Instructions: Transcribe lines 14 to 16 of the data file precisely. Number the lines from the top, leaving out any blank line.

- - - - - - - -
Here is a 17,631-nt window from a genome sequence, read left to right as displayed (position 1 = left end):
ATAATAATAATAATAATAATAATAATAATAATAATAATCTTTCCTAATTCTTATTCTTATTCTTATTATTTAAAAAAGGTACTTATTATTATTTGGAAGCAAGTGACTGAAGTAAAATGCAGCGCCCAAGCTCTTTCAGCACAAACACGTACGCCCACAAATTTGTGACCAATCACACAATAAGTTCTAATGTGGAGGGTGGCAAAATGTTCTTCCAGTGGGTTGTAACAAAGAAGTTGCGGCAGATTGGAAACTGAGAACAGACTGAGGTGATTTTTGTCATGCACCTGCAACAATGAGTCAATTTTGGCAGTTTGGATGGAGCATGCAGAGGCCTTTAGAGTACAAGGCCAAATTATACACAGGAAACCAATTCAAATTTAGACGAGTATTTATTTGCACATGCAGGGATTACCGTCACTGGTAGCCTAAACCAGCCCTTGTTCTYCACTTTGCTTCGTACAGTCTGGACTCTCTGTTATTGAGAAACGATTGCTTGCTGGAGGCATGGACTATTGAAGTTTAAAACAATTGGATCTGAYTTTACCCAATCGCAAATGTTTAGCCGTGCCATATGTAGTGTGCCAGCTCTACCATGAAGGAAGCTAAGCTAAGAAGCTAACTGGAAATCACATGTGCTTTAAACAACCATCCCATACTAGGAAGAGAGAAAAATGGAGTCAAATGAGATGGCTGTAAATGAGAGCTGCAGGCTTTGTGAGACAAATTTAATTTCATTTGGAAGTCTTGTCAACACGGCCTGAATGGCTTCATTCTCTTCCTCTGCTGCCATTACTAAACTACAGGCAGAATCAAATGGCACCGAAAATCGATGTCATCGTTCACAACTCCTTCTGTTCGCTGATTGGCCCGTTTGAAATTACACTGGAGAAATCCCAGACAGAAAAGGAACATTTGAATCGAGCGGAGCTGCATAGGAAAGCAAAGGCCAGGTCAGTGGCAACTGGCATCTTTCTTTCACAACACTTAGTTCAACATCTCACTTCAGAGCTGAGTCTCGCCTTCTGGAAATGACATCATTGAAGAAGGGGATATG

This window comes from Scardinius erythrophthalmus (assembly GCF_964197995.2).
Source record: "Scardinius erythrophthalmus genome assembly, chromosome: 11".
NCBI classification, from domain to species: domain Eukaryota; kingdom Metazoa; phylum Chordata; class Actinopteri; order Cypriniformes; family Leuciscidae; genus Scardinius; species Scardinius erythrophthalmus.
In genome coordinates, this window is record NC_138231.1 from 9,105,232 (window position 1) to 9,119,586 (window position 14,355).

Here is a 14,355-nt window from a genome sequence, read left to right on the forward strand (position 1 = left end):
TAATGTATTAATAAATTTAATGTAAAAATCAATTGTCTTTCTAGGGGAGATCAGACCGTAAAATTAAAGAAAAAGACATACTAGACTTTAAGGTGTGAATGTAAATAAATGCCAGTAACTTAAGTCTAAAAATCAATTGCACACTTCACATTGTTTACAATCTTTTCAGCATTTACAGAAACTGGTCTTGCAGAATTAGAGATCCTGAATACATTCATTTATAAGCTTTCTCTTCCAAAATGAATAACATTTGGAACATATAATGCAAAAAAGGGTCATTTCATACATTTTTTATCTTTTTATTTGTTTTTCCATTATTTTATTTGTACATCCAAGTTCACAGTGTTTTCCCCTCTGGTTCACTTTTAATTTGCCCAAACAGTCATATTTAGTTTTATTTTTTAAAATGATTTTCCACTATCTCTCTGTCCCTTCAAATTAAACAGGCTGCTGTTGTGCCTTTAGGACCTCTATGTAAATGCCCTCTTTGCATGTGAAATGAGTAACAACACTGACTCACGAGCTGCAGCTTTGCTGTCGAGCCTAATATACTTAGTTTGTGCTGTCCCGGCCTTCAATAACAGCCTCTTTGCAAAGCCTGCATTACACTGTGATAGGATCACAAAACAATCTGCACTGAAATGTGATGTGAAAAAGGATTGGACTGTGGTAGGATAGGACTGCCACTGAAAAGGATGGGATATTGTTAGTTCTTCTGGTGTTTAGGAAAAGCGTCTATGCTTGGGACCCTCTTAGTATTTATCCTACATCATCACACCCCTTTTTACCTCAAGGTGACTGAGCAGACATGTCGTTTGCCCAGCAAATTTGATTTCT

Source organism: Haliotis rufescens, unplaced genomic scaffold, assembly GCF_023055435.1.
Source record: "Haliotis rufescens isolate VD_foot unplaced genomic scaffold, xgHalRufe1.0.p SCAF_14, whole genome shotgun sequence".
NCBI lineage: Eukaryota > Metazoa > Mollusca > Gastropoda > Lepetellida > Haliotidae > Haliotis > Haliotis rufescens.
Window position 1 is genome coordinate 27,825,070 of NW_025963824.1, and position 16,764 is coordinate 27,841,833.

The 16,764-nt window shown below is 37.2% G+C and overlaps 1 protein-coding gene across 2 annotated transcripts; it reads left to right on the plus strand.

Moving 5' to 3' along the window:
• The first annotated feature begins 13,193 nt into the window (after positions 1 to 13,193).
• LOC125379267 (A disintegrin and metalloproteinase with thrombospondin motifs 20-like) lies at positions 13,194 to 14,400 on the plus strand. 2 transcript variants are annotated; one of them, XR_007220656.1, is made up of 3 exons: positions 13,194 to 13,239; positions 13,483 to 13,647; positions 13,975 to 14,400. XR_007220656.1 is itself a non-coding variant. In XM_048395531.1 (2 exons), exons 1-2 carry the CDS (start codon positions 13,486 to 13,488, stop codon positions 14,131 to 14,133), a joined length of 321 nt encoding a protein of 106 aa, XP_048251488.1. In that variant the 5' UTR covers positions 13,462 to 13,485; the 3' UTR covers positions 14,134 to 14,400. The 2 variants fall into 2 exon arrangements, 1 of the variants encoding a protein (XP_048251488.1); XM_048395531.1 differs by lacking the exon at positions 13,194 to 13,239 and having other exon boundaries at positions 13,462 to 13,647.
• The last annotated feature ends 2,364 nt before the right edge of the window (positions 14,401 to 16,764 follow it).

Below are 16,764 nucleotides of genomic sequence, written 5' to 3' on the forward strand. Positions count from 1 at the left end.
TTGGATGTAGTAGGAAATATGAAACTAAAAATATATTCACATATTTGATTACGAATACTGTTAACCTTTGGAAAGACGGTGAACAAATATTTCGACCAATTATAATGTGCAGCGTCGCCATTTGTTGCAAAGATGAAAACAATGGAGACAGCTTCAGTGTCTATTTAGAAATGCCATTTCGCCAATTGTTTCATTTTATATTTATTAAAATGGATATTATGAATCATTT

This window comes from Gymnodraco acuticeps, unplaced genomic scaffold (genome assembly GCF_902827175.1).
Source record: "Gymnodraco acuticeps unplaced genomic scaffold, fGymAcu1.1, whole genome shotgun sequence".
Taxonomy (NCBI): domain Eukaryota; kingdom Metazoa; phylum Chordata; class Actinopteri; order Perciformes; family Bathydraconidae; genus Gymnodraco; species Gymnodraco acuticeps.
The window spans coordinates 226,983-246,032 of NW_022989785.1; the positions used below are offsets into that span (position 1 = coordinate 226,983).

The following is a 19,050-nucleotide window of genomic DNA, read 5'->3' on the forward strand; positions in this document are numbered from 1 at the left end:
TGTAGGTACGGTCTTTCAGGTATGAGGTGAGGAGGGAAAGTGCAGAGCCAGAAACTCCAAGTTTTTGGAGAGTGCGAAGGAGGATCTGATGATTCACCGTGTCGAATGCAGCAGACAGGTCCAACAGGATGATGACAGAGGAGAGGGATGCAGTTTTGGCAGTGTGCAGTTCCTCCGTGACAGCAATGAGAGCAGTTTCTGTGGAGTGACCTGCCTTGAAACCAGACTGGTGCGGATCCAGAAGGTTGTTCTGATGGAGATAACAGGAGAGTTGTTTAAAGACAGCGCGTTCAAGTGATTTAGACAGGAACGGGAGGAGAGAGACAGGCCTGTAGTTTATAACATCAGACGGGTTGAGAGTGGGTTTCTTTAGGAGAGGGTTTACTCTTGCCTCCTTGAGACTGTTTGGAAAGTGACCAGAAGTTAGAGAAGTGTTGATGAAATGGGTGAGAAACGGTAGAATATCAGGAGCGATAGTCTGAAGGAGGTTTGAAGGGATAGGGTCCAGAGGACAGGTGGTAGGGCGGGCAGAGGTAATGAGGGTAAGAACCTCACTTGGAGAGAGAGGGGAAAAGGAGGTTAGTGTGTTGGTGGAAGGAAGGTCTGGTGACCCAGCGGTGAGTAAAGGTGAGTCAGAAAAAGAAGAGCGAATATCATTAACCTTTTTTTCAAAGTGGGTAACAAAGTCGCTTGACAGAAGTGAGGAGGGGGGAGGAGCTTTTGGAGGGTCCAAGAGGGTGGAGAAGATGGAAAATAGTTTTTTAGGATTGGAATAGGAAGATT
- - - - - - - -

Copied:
Moving 5' to 3' along the window:
• The first annotated feature begins 13,193 nt into the window (after positions 1 to 13,193).
• LOC125379267 (A disintegrin and metalloproteinase with thrombospondin motifs 20-like) lies at positions 13,194 to 14,400 on the plus strand. 2 transcript variants are annotated; one of them, XR_007220656.1, is made up of 3 exons: positions 13,194 to 13,239; positions 13,483 to 13,647; positions 13,975 to 14,400. XR_007220656.1 is itself a non-coding variant. In XM_048395531.1 (2 exons), exons 1-2 carry the CDS (start codon positions 13,486 to 13,488, stop codon positions 14,131 to 14,133), a joined length of 321 nt encoding a protein of 106 aa, XP_048251488.1. In that variant the 5' UTR covers positions 13,462 to 13,485; the 3' UTR covers positions 14,134 to 14,400. The 2 variants fall into 2 exon arrangements, 1 of the variants encoding a protein (XP_048251488.1); XM_048395531.1 differs by lacking the exon at positions 13,194 to 13,239 and having other exon boundaries at positions 13,462 to 13,647.